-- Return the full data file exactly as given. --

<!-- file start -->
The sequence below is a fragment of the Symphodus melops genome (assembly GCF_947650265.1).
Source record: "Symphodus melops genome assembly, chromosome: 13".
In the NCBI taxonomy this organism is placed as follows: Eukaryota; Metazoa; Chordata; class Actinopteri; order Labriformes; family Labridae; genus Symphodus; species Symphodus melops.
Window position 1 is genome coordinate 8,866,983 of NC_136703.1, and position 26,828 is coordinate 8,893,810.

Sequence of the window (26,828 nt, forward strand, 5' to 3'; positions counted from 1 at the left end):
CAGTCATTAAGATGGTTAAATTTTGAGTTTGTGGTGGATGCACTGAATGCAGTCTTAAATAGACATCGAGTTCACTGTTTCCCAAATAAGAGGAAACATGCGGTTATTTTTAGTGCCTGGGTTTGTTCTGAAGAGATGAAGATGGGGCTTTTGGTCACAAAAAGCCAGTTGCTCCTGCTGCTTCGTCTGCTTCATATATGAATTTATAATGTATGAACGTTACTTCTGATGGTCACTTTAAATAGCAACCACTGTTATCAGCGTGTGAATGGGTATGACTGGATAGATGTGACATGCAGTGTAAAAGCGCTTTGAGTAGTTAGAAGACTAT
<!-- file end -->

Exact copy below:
The sequence below is a fragment of the Symphodus melops genome (assembly GCF_947650265.1).
Source record: "Symphodus melops genome assembly, chromosome: 13".
In the NCBI taxonomy this organism is placed as follows: Eukaryota; Metazoa; Chordata; class Actinopteri; order Labriformes; family Labridae; genus Symphodus; species Symphodus melops.
Window position 1 is genome coordinate 8,866,983 of NC_136703.1, and position 26,828 is coordinate 8,893,810.

Sequence of the window (26,828 nt, forward strand, 5' to 3'; positions counted from 1 at the left end):
CAGTCATTAAGATGGTTAAATTTTGAGTTTGTGGTGGATGCACTGAATGCAGTCTTAAATAGACATCGAGTTCACTGTTTCCCAAATAAGAGGAAACATGCGGTTATTTTTAGTGCCTGGGTTTGTTCTGAAGAGATGAAGATGGGGCTTTTGGTCACAAAAAGCCAGTTGCTCCTGCTGCTTCGTCTGCTTCATATATGAATTTATAATGTATGAACGTTACTTCTGATGGTCACTTTAAATAGCAACCACTGTTATCAGCGTGTGAATGGGTATGACTGGATAGATGTGACATGCAGTGTAAAAGCGCTTTGAGTAGTTAGAAGACTAT